The Corner: A collection of student shops, bookstores, cafes, and night spots, the Corner is the center of student life at the University. The Corner is always full of life, but it is especially active midday when faculty, staff, and students break there for lunch. Patrons of its numerous sidewalk cafes can be found spending time leisurely drinking coffee, reading or simply watching people walk by.

Albemarle County & Surrounding Areas

Ash Lawn-Highland: Slightly more than two miles from Monticello. The restored home of President James Monroe, this 550-acre estate features gardens, farm-crafts demonstrations, and a hiking trail. The scene of many special events such as the summer Opera Festival, the Champagne and Candlelight Tour, and the Colonial Crafts Weekend. (Mar.-Oct.: 9-6; Nov.-Feb: 10-5; open daily except Christmas, New Year's Day, and Thanksgiving. Admission is charged.)

Charlottesville/Albemarle Convention and Visitors Bureau: Route 20S at I-64. A rich source of information about area sites, food, and lodging. The special exhibit, "Thomas Jefferson at Monticello," is an excellent preparation for a visit to Monticello.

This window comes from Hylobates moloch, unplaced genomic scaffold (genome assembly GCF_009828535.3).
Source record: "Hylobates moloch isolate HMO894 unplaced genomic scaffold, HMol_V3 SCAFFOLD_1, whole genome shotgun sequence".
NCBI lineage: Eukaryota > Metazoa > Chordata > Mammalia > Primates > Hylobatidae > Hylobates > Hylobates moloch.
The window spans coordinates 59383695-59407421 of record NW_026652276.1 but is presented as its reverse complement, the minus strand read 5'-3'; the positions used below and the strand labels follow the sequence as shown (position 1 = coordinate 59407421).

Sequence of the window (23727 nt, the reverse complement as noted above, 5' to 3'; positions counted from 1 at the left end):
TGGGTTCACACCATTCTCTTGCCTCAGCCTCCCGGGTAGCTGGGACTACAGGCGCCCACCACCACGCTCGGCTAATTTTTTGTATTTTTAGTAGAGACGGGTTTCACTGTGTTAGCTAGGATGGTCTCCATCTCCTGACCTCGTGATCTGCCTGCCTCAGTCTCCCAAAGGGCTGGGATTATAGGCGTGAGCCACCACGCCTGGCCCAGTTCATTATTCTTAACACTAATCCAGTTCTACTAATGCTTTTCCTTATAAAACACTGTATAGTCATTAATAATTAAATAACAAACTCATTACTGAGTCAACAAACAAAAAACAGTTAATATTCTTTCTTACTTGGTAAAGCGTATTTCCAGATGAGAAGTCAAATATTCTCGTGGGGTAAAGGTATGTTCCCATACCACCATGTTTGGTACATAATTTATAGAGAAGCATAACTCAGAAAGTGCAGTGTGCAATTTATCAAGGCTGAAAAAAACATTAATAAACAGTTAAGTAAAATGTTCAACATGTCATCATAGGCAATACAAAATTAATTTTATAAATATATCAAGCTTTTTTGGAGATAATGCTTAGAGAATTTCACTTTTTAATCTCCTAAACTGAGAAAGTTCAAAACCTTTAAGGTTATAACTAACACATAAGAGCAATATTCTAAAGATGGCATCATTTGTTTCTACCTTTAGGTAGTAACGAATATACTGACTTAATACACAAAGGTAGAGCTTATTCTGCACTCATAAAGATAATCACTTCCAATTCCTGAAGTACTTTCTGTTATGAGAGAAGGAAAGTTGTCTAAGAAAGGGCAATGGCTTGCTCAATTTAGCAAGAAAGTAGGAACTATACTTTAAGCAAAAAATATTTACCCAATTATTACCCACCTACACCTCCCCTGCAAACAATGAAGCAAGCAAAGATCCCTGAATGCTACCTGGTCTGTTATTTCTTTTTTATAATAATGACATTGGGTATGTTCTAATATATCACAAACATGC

Monticello: On Route 53, several miles from the junction of Route 20 South. Monticello is the mountaintop home of Thomas Jefferson, which he built over a period of forty years as an expression of his architectural genius. (Open seven days a week. Tours every five minutes. Mar-Oct: 8 -5; Nov.-Feb. 9-4:30, open daily except Christmas. Admission is charged.)

Montpelier: A forty-five minute drive north in Orange County on Route 20. Home of President James and Dolley Madison. Restoration in process. (Open daily from 10-4. Admission is charged.)

Virginia Wineries: A number of wineries within easy drive of Charlottesville are generally open from spring to early fall.

Skyline Drive/Blue Ridge Parkway: Take Route 250 or I-64 west. Take a beautiful drive or hike in the Appalachian Trail.


Seasonal Festivities

Summer :

The Heritage Repertory Theatre: Professional summer theatre on the Grounds of the University of Virginia (June - August).

Ash Lawn-Highland Summer Opera Festival: Outdoor operas and lectures in repertory schedule (June - August).